rev-ewe 37: Les Contes de la Nuit

Les Contes de la Nuit (English: Tales of the Night)
Michel Ocelot

If I had to think of three words to describe this movie (which was really just a series of episodes, similar to A Town Called Panic), they would be ... Beautiful, clever, racist.  But, more than anything, I always love me a good animated film.  If animation style captures me, it's pretty much a wrap.

The premise of the episodes are three people -- an elderly man, a young boy and a young girl who all love to create plays, but are in the wrong age range for the industry.. so they meet in an empty theatre to make their own plays up.  Okay, I can get behind that.  If that really did happen, it'd probably be pretty interesting.  Each episode is a new play that they think up.

1. Beautiful -- the animation style is interesting because it's mostly inspired by Thai shadow puppets, where the main characters are more or less just shadows in front of absolutely gorgeous backdrops.  Wonderful colors, patterns, styles, everything.  Every episode has a distinct flavor and color palette to it which makes it completely unique from the last.  I was blown away by just how stunning the animation was!  The expressions, movements, character designs (for limited shapes such as.. just outlines)... Truly top notch, I appreciate the approach.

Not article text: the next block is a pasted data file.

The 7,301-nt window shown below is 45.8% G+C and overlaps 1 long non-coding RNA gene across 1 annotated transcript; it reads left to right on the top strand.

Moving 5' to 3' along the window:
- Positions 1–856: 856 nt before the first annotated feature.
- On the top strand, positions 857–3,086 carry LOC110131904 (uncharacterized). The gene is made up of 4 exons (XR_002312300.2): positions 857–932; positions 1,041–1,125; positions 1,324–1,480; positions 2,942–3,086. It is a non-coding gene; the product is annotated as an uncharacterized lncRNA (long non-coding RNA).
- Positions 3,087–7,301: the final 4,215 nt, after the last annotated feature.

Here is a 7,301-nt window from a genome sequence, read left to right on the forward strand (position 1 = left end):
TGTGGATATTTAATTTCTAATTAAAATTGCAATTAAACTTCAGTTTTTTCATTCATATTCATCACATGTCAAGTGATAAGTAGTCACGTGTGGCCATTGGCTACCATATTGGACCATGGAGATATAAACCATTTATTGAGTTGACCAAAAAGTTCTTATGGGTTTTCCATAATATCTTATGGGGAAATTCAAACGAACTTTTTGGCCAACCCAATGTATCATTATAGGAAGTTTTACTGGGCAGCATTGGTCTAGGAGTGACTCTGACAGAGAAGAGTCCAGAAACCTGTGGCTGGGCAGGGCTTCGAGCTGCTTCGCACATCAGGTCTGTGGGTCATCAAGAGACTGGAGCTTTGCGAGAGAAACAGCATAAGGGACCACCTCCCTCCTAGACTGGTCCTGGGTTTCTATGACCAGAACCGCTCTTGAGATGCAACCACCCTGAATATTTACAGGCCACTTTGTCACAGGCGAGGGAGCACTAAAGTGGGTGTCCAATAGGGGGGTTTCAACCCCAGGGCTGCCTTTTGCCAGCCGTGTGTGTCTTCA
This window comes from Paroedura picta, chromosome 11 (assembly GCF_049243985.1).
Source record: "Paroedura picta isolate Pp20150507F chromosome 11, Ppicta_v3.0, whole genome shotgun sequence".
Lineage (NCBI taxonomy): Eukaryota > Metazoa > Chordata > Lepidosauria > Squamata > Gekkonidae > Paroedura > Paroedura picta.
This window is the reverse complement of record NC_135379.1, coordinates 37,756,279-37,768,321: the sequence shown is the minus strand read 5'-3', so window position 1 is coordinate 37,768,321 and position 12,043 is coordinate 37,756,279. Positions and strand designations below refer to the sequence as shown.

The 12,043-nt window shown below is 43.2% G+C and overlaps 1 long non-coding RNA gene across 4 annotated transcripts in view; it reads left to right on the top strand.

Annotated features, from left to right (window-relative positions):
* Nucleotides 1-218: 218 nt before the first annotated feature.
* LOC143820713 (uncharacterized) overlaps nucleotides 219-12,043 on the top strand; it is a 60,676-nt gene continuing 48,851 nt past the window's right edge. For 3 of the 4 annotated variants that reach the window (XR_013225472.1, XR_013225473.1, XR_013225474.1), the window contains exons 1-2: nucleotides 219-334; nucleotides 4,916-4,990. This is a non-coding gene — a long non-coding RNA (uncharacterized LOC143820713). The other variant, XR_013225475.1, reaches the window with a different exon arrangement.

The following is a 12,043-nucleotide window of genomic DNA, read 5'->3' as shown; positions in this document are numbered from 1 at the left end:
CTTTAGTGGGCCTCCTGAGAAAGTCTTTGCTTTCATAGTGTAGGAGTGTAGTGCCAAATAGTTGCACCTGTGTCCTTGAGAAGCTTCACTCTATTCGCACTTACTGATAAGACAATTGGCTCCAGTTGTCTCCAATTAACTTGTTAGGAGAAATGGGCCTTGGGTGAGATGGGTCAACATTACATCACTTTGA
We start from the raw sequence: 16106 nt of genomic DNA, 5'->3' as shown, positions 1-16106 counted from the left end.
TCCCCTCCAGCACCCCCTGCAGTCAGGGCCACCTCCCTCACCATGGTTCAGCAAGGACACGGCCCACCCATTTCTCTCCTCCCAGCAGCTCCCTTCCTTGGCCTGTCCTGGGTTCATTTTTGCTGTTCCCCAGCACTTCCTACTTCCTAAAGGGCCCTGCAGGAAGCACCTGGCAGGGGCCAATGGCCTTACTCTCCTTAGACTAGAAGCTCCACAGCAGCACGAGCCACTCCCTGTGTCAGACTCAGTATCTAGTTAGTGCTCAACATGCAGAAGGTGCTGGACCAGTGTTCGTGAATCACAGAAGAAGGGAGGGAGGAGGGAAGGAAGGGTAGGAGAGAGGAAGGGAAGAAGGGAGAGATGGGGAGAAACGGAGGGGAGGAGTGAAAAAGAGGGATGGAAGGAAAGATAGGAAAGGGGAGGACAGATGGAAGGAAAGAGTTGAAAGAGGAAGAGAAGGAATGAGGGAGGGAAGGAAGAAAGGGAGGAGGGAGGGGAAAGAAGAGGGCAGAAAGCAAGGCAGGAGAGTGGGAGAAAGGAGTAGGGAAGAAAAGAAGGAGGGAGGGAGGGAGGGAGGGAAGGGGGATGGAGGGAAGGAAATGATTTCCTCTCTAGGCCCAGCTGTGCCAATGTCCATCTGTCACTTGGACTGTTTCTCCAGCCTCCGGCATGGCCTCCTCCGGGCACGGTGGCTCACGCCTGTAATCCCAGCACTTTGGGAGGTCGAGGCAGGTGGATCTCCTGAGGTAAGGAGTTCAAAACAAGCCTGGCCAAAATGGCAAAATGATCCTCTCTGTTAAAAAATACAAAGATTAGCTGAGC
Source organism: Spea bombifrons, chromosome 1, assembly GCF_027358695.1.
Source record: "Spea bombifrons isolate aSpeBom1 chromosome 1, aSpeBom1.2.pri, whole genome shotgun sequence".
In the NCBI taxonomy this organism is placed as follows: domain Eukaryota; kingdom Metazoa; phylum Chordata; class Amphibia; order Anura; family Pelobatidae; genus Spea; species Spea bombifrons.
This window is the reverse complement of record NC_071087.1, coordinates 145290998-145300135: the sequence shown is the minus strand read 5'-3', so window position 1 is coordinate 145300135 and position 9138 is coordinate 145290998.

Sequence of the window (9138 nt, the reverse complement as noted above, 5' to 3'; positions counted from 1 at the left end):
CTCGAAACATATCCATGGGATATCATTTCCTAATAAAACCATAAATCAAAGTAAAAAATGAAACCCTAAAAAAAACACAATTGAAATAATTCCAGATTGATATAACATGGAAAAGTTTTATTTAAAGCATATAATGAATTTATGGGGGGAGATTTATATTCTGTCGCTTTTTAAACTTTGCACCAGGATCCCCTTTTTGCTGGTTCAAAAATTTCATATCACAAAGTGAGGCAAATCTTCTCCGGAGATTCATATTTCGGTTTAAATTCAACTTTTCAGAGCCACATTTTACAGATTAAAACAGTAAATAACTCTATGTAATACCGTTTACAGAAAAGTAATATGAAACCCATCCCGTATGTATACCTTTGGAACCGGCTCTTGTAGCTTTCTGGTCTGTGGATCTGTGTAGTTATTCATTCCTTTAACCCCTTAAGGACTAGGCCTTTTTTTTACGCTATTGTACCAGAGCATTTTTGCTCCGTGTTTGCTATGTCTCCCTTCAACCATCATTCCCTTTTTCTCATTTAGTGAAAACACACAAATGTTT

2.  Clever -- each story was fun, had a great plot twist at the end, and held true to old style tall tales, where everything was exaggerated, ridiculous and farfetched.  Much like Twilight Zone, you think you know how it's going to end, and suddenly there's something completely different in there.  They follow crazy plots from princesses chasing werewolves, magic drums that no one can resist dancing to, to winning the heart of the daughter of the King of the Dead.  Each one was worth watching.

Aaaaand.. 3.  Racist -- The stereotypes the French flippantly throw around are.. tough to stomach at first, but the stories themselves somehow make up for it.  I don't know why they try to venture into culturally Black scenarios and then use ridiculous stereotypes to portray them, but I guess if anything it's an interesting insight into the French's complete disregard for the term 'politically correct'.  Whatever.  

I would recommend watching it for the stories and the beautiful animation. Also, I would try to avoid the British dub version because the voice actors are kindof annoying.. but it's on Netflix that way so... enjoy it!

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